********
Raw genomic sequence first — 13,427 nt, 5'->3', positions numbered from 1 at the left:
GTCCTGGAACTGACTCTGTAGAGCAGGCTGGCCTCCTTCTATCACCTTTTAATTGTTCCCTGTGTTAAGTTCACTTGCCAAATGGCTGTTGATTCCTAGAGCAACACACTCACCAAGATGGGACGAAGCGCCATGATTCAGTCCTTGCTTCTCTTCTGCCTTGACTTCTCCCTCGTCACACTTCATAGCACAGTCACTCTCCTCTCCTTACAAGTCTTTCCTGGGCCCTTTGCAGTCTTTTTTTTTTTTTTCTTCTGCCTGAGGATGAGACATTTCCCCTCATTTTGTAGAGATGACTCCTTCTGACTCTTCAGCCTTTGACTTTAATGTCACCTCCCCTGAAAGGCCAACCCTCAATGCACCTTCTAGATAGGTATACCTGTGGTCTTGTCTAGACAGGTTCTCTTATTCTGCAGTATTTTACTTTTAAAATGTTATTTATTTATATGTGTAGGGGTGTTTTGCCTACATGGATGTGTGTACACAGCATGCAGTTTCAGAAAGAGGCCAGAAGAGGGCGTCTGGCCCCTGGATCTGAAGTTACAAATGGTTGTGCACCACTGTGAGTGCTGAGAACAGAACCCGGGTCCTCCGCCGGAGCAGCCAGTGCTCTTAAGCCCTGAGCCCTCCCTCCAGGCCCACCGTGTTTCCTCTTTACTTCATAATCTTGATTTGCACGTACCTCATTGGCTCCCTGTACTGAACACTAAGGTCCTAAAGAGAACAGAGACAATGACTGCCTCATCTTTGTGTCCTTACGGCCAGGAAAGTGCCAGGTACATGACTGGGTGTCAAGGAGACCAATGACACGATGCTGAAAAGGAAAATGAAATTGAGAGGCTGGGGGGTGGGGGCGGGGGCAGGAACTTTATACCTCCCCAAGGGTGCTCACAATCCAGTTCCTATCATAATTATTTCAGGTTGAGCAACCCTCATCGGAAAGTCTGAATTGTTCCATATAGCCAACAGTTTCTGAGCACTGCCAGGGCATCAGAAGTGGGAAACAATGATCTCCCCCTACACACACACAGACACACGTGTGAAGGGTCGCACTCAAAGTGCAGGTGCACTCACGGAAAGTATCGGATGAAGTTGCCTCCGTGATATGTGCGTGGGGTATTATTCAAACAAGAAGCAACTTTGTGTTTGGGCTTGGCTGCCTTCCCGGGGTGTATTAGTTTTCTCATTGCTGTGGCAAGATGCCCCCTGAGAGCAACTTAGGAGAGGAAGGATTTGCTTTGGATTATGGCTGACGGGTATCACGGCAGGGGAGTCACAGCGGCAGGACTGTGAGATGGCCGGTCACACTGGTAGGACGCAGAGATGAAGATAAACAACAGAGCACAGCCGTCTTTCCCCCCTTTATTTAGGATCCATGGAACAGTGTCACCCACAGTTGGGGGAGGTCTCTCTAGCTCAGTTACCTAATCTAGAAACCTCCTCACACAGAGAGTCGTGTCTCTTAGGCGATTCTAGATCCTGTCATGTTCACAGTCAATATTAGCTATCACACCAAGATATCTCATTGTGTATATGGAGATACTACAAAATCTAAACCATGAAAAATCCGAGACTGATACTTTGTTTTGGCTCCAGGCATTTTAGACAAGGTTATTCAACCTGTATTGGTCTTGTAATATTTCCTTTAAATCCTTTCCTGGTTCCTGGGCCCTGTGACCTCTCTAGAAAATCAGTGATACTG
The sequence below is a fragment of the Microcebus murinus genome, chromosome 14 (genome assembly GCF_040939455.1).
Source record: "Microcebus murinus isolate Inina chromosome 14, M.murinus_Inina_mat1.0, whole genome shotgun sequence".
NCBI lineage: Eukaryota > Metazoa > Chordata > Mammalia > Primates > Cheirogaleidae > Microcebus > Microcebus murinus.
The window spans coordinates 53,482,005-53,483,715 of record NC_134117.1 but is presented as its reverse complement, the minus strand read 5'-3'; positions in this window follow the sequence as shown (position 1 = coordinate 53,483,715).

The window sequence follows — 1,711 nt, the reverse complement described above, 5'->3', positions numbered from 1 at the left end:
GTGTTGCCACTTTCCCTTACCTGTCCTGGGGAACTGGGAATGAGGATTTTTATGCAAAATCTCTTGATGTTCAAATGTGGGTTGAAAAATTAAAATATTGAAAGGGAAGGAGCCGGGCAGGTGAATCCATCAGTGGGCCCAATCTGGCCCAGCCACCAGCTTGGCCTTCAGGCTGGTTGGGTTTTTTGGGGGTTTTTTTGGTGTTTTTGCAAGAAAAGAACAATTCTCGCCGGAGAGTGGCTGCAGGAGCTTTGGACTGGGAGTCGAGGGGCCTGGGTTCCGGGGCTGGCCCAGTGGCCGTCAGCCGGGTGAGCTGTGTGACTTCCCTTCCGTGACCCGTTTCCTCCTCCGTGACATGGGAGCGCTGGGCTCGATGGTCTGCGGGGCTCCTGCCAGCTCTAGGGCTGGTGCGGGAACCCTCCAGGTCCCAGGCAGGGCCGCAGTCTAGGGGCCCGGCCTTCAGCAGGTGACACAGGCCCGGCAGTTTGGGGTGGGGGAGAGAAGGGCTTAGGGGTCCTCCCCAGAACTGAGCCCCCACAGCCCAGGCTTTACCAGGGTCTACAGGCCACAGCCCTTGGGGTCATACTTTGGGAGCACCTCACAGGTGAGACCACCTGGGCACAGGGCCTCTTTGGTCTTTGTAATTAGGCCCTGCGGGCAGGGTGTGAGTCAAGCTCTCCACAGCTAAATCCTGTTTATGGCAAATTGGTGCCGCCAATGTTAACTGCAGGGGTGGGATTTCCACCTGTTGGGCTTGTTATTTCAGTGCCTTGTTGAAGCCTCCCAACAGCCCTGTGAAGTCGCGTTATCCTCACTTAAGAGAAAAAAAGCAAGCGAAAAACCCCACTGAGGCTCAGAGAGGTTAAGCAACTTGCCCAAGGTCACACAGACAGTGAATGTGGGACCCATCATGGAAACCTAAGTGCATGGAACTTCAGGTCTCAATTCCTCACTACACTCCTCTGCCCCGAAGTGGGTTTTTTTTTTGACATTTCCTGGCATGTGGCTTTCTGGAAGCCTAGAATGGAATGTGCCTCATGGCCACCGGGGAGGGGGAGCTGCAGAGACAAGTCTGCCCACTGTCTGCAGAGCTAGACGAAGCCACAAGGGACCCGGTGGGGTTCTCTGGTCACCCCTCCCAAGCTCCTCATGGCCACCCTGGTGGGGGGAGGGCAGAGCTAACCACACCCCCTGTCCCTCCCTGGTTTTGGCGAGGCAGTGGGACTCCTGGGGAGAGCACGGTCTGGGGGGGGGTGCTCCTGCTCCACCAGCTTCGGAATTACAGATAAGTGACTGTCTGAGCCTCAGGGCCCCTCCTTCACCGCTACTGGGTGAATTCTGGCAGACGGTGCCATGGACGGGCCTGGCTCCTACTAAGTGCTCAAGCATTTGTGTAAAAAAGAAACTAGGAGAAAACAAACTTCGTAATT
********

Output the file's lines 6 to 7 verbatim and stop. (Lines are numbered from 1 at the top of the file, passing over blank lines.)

The window spans coordinates 53,482,005-53,483,715 of record NC_134117.1 but is presented as its reverse complement, the minus strand read 5'-3'; positions in this window follow the sequence as shown (position 1 = coordinate 53,483,715).

The window sequence follows — 1,711 nt, the reverse complement described above, 5'->3', positions numbered from 1 at the left end: